Fifty nine percent of the patients reported during sum­mer while 41 % presented during the winter season. The maximum number of patients attending the department in a single month was 2,489, in April 1989, while the highest number of patients of dry eye reporting in a single month was 11, in the month of June, 1989.


Thirty two percent patients (22 males and 10 females) were farmers, while 28% (10 males and 18 females) were labourers by occupation. Others included busi­nessmen/executives 4%, office workers 5%, house­wives 19% and students 12% [Table 2].

Socioeconomic Status:

Sixty eight percent of the patients had a monthly income less than Rupees 750 and 42% had less than Rupees 500. Only 10% of the patients earned over Rupees 1000 per month.

Dietary Habits:

72% of the patients suffering from dry eye were vegeta­rian while 28% were non-vegetarian. 88% of the patients used to take 2 principal meals while 9% took it thrice. Milk was the commonest source of vitamin A consumed by 31 % of the patients. The intake of green leafy vegeta­bles and fruits was noted in 18% and 6% patients, respectively [Table 3] depicts the dietary habits of dry eye patients.

Educational Status:

About half i.e. 49% of patients of dry eye (22 males and 27 females) were illiterate while 21 % were matriculates or above.

Smoking Habits:

Forty percent (75% males) of the patients were smo­kers, of which 14 (35%) used to smoke cigarettes, 17(42.5%) bidis and 9 (22.5%) hukka. Of smokers, 31 (77.5%) patients hailed from the rural area.

Associated Factors:

Seventy eight percent of the patients were noted to be exposed to the sun and/or dust, more than six hours a day. [Table 4] shows other associated factors in dry eye patients.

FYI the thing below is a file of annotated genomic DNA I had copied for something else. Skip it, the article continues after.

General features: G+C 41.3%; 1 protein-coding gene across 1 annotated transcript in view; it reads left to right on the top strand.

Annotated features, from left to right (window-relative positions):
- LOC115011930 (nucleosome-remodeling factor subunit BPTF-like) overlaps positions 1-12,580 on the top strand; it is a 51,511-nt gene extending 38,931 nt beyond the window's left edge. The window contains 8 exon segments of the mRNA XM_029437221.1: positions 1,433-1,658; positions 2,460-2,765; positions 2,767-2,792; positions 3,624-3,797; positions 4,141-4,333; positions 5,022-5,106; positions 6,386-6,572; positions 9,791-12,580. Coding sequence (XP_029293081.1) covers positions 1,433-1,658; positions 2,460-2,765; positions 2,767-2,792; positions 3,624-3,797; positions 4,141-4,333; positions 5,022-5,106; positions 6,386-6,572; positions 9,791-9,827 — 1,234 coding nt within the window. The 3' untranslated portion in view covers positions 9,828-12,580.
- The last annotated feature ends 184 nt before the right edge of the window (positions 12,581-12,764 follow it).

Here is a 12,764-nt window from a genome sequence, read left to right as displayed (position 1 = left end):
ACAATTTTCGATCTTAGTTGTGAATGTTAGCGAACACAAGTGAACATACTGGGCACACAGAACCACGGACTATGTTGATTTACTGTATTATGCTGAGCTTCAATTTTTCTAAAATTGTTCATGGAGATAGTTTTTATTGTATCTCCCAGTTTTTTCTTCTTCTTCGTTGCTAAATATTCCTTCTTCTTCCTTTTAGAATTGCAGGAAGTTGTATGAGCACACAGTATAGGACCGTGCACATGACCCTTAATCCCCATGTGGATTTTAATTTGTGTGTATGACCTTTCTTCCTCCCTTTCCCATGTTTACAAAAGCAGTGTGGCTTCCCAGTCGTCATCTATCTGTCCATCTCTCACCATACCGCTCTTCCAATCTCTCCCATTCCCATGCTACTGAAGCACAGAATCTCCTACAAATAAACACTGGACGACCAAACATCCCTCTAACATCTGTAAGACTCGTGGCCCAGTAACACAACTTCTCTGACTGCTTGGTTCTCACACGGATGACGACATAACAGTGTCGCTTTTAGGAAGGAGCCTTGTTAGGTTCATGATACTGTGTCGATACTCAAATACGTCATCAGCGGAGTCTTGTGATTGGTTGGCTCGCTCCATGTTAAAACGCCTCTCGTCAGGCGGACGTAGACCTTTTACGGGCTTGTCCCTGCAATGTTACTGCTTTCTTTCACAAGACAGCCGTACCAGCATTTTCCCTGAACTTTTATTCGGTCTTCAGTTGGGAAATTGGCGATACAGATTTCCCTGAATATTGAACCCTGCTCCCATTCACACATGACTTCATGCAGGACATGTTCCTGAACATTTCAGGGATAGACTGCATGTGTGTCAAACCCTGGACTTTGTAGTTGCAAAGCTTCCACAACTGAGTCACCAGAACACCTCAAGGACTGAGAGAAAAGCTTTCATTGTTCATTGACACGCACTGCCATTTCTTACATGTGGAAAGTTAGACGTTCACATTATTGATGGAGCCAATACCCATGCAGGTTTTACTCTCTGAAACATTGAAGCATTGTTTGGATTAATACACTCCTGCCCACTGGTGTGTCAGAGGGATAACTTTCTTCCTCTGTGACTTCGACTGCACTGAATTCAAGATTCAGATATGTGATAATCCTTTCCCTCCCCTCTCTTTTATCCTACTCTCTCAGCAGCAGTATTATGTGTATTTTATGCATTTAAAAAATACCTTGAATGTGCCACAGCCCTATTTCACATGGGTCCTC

The incidence of dry eye amongst ophthalmic outpati­ents in the present study was 0.46%. In the available literature we could not find such a report describing the hospital prevalence of dry eye. However, dry eye synd­rome was found to constitute about 4% of all corneal affections in a report from North India [1]. There was a high index of clinical suspicion in diagnosis, as out of 141 suspected cases (on basis of clinical profile), 100 were confirmed as dry eye patients by tear film profile.

The mean age of dry eye patients was 49.19± 19.79 years, and 57% of the patients were above 50 years of age. This is, because most of-the diseases viz. trach­oma, Sjogren's syndrome and idiopathic keratoconjunc­tivitis sicca (KCS), responsible for dry eye, are common in this age. The decreased quantity of tears as indicated by decreasing Schirmer values with advancing age [2] may also explain the age incidence of dry eye in some cases. In one study, non-vitamin A deficient xerophthal­mia was reported to be common below 12 years of age [3]. Dry eye was more common in females than males in the present study, the ratio being 1.22:1. Female preponderance is well documented in Sjogren's syn­drome [4].